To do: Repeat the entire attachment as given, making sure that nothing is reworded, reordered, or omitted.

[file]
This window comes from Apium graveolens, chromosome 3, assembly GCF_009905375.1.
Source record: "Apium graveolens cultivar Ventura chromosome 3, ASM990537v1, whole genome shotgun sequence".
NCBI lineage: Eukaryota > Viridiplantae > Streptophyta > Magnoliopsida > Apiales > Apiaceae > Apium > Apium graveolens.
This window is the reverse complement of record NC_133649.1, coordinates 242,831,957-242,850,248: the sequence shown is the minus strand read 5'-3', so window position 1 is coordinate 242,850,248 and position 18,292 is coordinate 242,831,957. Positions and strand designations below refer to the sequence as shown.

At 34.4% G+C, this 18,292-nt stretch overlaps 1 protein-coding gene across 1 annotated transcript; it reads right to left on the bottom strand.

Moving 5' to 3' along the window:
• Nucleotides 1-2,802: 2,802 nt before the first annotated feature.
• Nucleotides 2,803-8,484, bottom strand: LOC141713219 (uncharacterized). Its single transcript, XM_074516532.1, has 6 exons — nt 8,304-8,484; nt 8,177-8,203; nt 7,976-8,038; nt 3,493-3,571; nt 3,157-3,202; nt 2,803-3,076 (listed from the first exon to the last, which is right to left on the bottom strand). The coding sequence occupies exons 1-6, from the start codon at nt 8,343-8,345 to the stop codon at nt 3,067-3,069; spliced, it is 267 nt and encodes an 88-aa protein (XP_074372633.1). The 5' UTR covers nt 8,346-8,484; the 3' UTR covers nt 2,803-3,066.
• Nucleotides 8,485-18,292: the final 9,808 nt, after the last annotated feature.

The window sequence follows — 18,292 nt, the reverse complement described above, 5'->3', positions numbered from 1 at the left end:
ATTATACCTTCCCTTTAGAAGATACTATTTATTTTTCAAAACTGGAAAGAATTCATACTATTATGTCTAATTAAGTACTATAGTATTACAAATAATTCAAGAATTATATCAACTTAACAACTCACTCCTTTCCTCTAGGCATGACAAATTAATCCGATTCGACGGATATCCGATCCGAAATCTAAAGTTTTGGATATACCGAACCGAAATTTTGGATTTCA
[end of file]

This window comes from Apium graveolens, chromosome 3, assembly GCF_009905375.1.
Source record: "Apium graveolens cultivar Ventura chromosome 3, ASM990537v1, whole genome shotgun sequence".
NCBI lineage: Eukaryota > Viridiplantae > Streptophyta > Magnoliopsida > Apiales > Apiaceae > Apium > Apium graveolens.
This window is the reverse complement of record NC_133649.1, coordinates 242,831,957-242,850,248: the sequence shown is the minus strand read 5'-3', so window position 1 is coordinate 242,850,248 and position 18,292 is coordinate 242,831,957. Positions and strand designations below refer to the sequence as shown.

At 34.4% G+C, this 18,292-nt stretch overlaps 1 protein-coding gene across 1 annotated transcript; it reads right to left on the bottom strand.

Moving 5' to 3' along the window:
• Nucleotides 1-2,802: 2,802 nt before the first annotated feature.
• Nucleotides 2,803-8,484, bottom strand: LOC141713219 (uncharacterized). Its single transcript, XM_074516532.1, has 6 exons — nt 8,304-8,484; nt 8,177-8,203; nt 7,976-8,038; nt 3,493-3,571; nt 3,157-3,202; nt 2,803-3,076 (listed from the first exon to the last, which is right to left on the bottom strand). The coding sequence occupies exons 1-6, from the start codon at nt 8,343-8,345 to the stop codon at nt 3,067-3,069; spliced, it is 267 nt and encodes an 88-aa protein (XP_074372633.1). The 5' UTR covers nt 8,346-8,484; the 3' UTR covers nt 2,803-3,066.
• Nucleotides 8,485-18,292: the final 9,808 nt, after the last annotated feature.

The window sequence follows — 18,292 nt, the reverse complement described above, 5'->3', positions numbered from 1 at the left end:
ATTATACCTTCCCTTTAGAAGATACTATTTATTTTTCAAAACTGGAAAGAATTCATACTATTATGTCTAATTAAGTACTATAGTATTACAAATAATTCAAGAATTATATCAACTTAACAACTCACTCCTTTCCTCTAGGCATGACAAATTAATCCGATTCGACGGATATCCGATCCGAAATCTAAAGTTTTGGATATACCGAACCGAAATTTTGGATTTCA